The Great Sphinx of Giza is a limestone statue of a reclining sphinx . It is a mythical creature with the head of a human and the body of a lion. Facing directly from west to east, it stands on the Giza plateau on the west bank of the Nile in Giza,Egypt. The face of the Sphinx appears to represent the pharoh khafre .

The Sphinx is the oldest monumental sculpture people knows in Egypt and the most recognizable statue in the world. The archaeological evidence suggests that it was created by ancient Egyptians of the Old kingdom during the reign of Khafre (c. 2558–2532 BC).

It is uncertain about who broke the Sphinx’s nose . According to a popular myth, Napoleon Bonaparte’s army fired cannonballs that broke the sphinx’s nose during the French campaign. However, several sources refuted it  predating the birth of Napoleon. Not only are there paintings from the 17th century which depict the Sphinx in this way but the 15th century Arab historian al-Maqrīzī also acknowledged its broken nose, attributing it to a Sufi Muslim extremist called Mohamed Sa’m al-Dahr whom he claimed broke it in 1378.


History of the great sphinx

Old Kingdom

The archaeological evidence suggests that khafre ordered builders for the Great Sphinx around 2500 BC . Egyptian geologist Farouk El-Baz has suggested that engineers carved the head of it first out of a natural yardang . These can sometimes achieve shapes which resemble animals. El-Baz suggests that the “moat” or “ditch” around the Sphinx may have been quarried out later to allow for the creation of the full body of the sculpture. The stones cut from around the Sphinx’s body were used to construct a temple in front of it, however neither the enclosure nor the temple were ever completed, and the relative scarcity of Old Kingdom cultural material suggests that a Sphinx cult was not established at the time. Selim Hassan , writing in 1949 on recent excavations of the Sphinx enclosure, made note of this circumstance:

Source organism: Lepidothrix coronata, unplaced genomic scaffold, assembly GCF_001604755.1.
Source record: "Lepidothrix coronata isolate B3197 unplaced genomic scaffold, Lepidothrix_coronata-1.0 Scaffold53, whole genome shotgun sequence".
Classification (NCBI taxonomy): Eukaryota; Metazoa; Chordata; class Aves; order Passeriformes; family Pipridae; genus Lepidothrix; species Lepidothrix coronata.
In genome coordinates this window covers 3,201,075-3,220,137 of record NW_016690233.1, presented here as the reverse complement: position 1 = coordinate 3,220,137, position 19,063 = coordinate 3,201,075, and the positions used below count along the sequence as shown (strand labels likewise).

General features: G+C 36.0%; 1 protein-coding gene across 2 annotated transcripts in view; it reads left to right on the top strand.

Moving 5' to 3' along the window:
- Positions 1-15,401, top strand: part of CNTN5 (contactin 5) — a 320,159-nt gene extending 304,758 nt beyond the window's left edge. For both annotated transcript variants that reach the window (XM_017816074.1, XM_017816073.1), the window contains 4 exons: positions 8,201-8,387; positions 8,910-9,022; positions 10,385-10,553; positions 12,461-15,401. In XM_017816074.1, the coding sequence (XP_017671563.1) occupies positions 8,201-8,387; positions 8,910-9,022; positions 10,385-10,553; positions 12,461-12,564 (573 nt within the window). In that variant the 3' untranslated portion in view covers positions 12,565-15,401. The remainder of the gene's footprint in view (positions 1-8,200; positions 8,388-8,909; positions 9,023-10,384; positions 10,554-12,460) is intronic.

Taking all things into consideration, it seems that we must give the credit of erecting this, the world’s most wonderful statue, to Khafre, but always with this reservation: that there is not one single contemporary inscription which connects the Sphinx with Khafre, so sound as it may appear, we must treat the evidence as circumstantial, until such time as a lucky turn of the spade of the excavator will reveal to the world a definite reference to the erection of the Sphinx.

New Kingdom

The New Kingdom dream stele between the paws of the Sphinx.

Some time around the First intermediate period , people abandoned the Giza Necropolis , and drifting sand eventually buried the Sphinx . The first documented attempt at an excavation dates to c. 1400 BC, when the young Thutmose IV (1401–1391 or 1397–1388 BC) gathered a team and, after much effort, managed to dig out the front paws, between which he erected a shrine that housed the dream stele , an inscribed granite slab (possibly a repurposed door lintel from one of Khafre’s temples) . An excerpt reads:

… the royal son, Thothmos, being arrived, while walking at midday and seating himself under the shadow of this mighty god, was overcome by slumber and slept at the very moment when Ra is at the summit [of heaven]. He found that the Majesty of this august god spoke to him with his own mouth, as a father speaks to his son, saying: Look upon me, contemplate me, O my son Thothmos; I am thy father, Harmakhis-Khopri-Ra-Tum; I bestow upon thee the sovereignty over my domain, the supremacy over the living … Behold my actual condition that thou mayest protect all my perfect limbs. The sand of the desert whereon I am laid has covered me. Save me, causing all that is in my heart to be executed.